More than ever, this is the time to support our community by voting Yes for Amendment 2
By Carissa Cabán-Alemán, M.D.
In the last few months, most of us have felt the impact of the pandemic in some way. As a community psychiatrist and university professor, I have seen how the consequences of this public health crisis can be harsher and more impactful on the lives of patients, students, and families that were already living under stress due to pre-existing medical illnesses, traumatic experiences, and social determinants of health such as educational inequity, unemployment or under-employment, poverty, racism, or social isolation/ exclusion. As so many persons face losing their jobs or being unable to maintain a job, more of us become aware of the struggles that people living under the poverty line or earning minimum wage have been facing since before the pandemic. Some families living in communities around us have been facing this kind of stress, instability, and pressure for years.
Multiple research studies demonstrate how having a low income or struggling with associated situations such as housing instability, limited access to education and healthcare, food insecurity and adverse early life experiences are social determinants of mental health that can cause a higher risk of psychiatric illness. Communities with limited resources are also disproportionately affected by COVID-19 and other factors that affect our health, such as issues caused by climate change (heatwaves, sea-level rise, flooding, air pollution, environmental disasters, etc.).
In fact, according to a recent study published in the Journal of Epidemiology and Community Health, the effect of a $1 increase to the minimum wage accounted for a 3.4% to 5.9% decline in the suicide rate among adults aged 18–64 years with a high school education or less. Collectively, this figure suggests about 1,059 fewer suicides per year (https://jech.bmj.com/content/74/3/219).
When these risks are prevalent, some common symptoms and health risks behaviors that can occur are sadness, isolation, insomnia, crying spells, distraction, panic attacks, irritability, anger, interpersonal conflict, family distress, disrupted work/life balance, as well as higher rates of substance use, depression, anxiety disorders, and complex grief. When communities around us develop such symptoms or disorders, we all lose. Our social environment becomes less positive and productive, with more people who do not work as well nor for as long as they could if they were healthy. This makes stress more prevalent, particularly in urban areas. Living in environments of high stress and negativity affects our children and adolescents tremendously, posing as a threat to their wellness and emotional development.
Floridians living paycheck to paycheck are having significant difficulties providing for their own families, often in more than one or two jobs, while they contribute to major Florida industries such as hospitality, tourism, fast-food, amusement, agriculture, and retail. The best example of why workers earning minimum wage need a salary increase is this pandemic. We have thousands of essential workers who had no option but to show up to work. However, while they were exposing themselves to COVID and its added risks and consequences, many of them were not able to make ends meet — an additional burden that is still taking a toll on the emotional wellbeing and mental health of many of them and those around them.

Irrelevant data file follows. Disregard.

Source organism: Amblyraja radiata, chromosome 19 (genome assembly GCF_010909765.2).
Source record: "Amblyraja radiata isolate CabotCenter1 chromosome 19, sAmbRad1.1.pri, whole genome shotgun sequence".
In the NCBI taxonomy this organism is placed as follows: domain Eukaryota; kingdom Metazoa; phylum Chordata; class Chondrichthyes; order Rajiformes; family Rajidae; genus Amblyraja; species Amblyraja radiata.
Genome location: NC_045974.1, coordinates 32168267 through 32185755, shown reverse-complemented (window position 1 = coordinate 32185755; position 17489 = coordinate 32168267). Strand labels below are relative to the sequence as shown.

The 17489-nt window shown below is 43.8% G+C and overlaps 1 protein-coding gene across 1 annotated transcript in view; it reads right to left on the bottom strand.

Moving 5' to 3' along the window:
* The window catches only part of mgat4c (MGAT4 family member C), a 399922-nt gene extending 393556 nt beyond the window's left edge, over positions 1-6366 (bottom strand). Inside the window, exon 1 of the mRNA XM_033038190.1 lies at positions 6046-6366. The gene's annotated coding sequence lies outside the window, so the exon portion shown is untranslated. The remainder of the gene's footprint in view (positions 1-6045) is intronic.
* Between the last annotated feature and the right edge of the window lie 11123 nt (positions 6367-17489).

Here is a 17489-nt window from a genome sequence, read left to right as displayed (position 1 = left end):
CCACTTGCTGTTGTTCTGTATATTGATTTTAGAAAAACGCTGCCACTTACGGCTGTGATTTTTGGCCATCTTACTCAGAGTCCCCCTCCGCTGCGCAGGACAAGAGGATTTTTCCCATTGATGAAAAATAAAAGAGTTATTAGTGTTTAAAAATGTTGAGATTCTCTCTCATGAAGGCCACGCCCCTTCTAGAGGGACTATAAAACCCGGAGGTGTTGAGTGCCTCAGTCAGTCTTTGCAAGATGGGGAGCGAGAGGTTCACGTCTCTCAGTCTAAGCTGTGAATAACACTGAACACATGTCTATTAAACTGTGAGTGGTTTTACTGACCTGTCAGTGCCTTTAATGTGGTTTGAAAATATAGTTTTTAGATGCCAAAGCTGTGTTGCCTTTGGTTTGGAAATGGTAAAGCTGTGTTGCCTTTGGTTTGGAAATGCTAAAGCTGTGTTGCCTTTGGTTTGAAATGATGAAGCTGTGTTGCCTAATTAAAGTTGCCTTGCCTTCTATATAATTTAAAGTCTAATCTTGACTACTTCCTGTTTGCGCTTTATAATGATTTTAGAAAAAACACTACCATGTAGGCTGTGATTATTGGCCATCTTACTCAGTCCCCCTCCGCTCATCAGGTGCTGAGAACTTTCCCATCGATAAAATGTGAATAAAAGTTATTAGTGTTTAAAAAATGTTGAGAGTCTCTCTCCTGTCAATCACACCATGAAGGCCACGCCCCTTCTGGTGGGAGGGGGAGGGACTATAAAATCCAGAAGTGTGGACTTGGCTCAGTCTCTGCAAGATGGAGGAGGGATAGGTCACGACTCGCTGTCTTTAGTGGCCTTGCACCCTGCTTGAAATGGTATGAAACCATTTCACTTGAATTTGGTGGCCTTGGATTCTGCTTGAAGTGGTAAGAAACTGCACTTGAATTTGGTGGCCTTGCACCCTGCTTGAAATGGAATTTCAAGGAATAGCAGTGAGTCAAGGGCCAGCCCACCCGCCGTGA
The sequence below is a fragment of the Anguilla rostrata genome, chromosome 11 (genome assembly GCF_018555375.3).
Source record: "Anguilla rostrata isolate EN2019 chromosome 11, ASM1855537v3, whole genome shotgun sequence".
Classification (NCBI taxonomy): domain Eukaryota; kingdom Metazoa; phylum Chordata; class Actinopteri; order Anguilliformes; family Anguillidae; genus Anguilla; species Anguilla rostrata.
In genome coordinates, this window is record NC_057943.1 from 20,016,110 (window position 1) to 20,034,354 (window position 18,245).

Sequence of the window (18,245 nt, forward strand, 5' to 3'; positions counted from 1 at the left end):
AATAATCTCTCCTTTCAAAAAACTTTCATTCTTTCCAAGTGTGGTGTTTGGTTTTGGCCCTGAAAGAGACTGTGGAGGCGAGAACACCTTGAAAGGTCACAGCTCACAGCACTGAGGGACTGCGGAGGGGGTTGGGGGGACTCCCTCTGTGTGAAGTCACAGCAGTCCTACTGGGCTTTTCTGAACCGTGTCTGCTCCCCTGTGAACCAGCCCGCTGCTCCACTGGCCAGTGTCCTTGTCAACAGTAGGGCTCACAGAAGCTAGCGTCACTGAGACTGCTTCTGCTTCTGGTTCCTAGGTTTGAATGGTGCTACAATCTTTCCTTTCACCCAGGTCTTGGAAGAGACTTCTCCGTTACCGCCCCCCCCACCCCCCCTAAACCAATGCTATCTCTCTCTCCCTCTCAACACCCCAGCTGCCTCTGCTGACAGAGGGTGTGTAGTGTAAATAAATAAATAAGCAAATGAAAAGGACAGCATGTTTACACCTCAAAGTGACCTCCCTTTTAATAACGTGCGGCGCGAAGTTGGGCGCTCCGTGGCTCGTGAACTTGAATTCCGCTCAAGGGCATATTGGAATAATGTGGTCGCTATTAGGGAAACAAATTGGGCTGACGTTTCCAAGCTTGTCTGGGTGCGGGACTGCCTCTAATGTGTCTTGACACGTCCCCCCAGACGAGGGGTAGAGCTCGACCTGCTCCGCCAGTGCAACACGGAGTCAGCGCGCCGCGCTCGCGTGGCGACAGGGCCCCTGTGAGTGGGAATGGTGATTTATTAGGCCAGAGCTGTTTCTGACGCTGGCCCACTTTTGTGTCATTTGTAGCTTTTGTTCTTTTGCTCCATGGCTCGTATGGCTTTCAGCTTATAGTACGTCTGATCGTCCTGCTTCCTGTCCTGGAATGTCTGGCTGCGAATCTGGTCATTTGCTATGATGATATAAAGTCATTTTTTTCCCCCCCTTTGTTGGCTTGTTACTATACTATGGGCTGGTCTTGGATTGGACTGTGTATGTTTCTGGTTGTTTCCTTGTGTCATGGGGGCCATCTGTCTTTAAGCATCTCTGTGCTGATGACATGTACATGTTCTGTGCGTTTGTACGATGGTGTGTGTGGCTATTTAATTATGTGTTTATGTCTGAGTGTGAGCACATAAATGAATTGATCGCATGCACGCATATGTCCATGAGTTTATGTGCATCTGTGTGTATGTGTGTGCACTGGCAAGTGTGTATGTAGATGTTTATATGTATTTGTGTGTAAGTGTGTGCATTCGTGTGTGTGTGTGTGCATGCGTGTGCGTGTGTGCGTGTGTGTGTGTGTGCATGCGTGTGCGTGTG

As a community psychiatrist, part of my duty is to support public policies that can help these community members have a decent living wage, which can lead to less stress and more quality of life for them and the communities where they live, work and interact. Furthermore, lessening the impact of social determinants of mental health such as poverty can lower the prevalence and incidence of psychiatric disorders in our state, which ranked at the bottom among all states in per-person spending for mental health services during 2019.
As a clinician and Florida citizen, I want a society in which my patients, family, and friends can have enough resources and opportunities to thrive and live a dignified life. This November, we have a chance to affect change that could potentially ameliorate the financial status of so many persons in our communities that work under minimum wage and have been hit hard by the pandemic. By voting YES on Amendment 2 to raise our state’s minimum wage to fifteen dollars per hour over the next few years, we can lessen the economic strain on those families and help create a healthier society with more quality of life and better mental health for all Floridians.
Dr. Carissa Cabán-Alemán is a Public Psychiatry Fellowship alumni and currently works as an Assistant Professor in a Floridian university. This op-ed is not an endorsement by her employer and should not be construed as such.